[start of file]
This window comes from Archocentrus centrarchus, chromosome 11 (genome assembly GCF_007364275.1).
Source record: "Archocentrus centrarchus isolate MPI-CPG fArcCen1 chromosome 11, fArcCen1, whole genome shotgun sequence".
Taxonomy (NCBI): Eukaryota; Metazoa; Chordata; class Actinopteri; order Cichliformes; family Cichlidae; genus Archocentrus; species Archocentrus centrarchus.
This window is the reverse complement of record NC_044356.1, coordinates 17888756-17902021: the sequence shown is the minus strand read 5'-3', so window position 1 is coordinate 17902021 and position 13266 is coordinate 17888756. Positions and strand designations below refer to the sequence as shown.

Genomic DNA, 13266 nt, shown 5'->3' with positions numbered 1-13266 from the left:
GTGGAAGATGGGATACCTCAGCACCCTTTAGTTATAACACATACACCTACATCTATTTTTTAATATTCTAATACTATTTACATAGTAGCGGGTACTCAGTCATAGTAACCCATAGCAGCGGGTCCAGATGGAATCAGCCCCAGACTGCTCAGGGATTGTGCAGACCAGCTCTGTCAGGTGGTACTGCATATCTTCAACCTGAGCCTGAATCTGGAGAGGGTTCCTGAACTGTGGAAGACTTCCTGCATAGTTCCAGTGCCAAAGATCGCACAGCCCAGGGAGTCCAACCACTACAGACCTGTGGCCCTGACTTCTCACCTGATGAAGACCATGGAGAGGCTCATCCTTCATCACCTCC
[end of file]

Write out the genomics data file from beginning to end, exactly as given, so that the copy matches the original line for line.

This window comes from Archocentrus centrarchus, chromosome 11 (genome assembly GCF_007364275.1).
Source record: "Archocentrus centrarchus isolate MPI-CPG fArcCen1 chromosome 11, fArcCen1, whole genome shotgun sequence".
Taxonomy (NCBI): Eukaryota; Metazoa; Chordata; class Actinopteri; order Cichliformes; family Cichlidae; genus Archocentrus; species Archocentrus centrarchus.
This window is the reverse complement of record NC_044356.1, coordinates 17888756-17902021: the sequence shown is the minus strand read 5'-3', so window position 1 is coordinate 17902021 and position 13266 is coordinate 17888756. Positions and strand designations below refer to the sequence as shown.

Genomic DNA, 13266 nt, shown 5'->3' with positions numbered 1-13266 from the left:
GTGGAAGATGGGATACCTCAGCACCCTTTAGTTATAACACATACACCTACATCTATTTTTTAATATTCTAATACTATTTACATAGTAGCGGGTACTCAGTCATAGTAACCCATAGCAGCGGGTCCAGATGGAATCAGCCCCAGACTGCTCAGGGATTGTGCAGACCAGCTCTGTCAGGTGGTACTGCATATCTTCAACCTGAGCCTGAATCTGGAGAGGGTTCCTGAACTGTGGAAGACTTCCTGCATAGTTCCAGTGCCAAAGATCGCACAGCCCAGGGAGTCCAACCACTACAGACCTGTGGCCCTGACTTCTCACCTGATGAAGACCATGGAGAGGCTCATCCTTCATCACCTCC